2.5 Requirement for Refrainment from Notification:
2.5.1 In the Proforma for sending EOI Request, there is Row Number 8 in which the option “Request to refrain from notifying the taxpayer involved” has to be filled up. It has been observed that in many cases field officers exercise this option and tick “Yes” without giving detailed justification for the same.
2.5.2 Under the laws of certain countries/jurisdictions, the taxpayer or the holder of the information has certain rights including a right to be informed or notified that a request for information concerning him has been made by another country/jurisdiction. However, in certain exceptional cases, the requesting country/jurisdiction can make a request that the taxpayer/holder of information may not be so notified. If a request to refrain from notifying the taxpayer(s) concerned is made, the reasons for the same must be clearly explained in the request. Such reasons could be that the information is of a very urgent nature and the process of prior notification to the taxpayer will delay supply of information or the prior notification is likely to undermine the success of the investigation being conducted.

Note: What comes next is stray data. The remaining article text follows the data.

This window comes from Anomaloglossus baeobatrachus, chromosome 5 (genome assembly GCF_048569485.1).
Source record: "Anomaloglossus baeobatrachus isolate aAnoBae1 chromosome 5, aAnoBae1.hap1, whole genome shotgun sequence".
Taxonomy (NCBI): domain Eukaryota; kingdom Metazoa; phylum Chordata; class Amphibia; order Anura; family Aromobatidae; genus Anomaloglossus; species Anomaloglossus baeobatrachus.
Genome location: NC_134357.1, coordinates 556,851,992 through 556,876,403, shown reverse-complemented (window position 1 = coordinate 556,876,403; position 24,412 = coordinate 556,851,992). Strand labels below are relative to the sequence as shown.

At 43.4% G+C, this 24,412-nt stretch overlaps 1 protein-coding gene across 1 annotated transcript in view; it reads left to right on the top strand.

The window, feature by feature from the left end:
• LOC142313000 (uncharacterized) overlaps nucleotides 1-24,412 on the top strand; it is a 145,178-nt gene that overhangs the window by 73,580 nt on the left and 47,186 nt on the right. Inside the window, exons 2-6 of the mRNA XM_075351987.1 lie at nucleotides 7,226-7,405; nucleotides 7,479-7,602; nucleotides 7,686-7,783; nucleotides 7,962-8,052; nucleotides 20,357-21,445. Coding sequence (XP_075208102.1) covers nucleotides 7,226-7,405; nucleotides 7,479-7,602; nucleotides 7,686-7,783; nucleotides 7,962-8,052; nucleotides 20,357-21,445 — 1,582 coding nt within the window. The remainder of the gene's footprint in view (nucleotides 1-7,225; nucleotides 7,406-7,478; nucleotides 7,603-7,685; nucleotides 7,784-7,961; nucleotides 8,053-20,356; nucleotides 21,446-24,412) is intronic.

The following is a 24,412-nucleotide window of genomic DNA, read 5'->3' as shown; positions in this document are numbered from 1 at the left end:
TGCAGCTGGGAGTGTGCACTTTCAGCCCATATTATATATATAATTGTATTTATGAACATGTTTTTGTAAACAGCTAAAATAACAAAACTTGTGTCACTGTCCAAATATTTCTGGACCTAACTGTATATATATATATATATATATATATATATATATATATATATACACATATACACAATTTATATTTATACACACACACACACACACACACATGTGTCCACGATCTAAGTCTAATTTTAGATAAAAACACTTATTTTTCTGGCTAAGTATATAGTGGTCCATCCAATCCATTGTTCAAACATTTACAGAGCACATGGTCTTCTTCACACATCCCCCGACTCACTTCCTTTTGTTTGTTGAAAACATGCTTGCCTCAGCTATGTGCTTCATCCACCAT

2.5.3 A request to refrain from notifying the taxpayer should not be made in a routine manner and such request should be made only if it is essential and can be justified on the basis of documentary evidences. The reason that the taxpayer concerned is likely to file an appeal against the supply of information would generally not be a valid reason for making such a request.
2.5.4 Field officers must also keep in mind that this option should not be exercised while seeking information that is not likely to be in possession of the BVI tax authorities, but instead is likely to be available only with the taxpayer. In such a situation, if the request to refrain from notifying the taxpayer is made, then the BVI authorities may not be able to approach the taxpayer to obtain the requested information. It may also be noted that information like details of bank account, immovable property etc. are generally not readily available with tax authorities. Therefore, this option should only be exercised only in exceptional cases.
2.6 Demonstrating “Foreseeable Relevance”: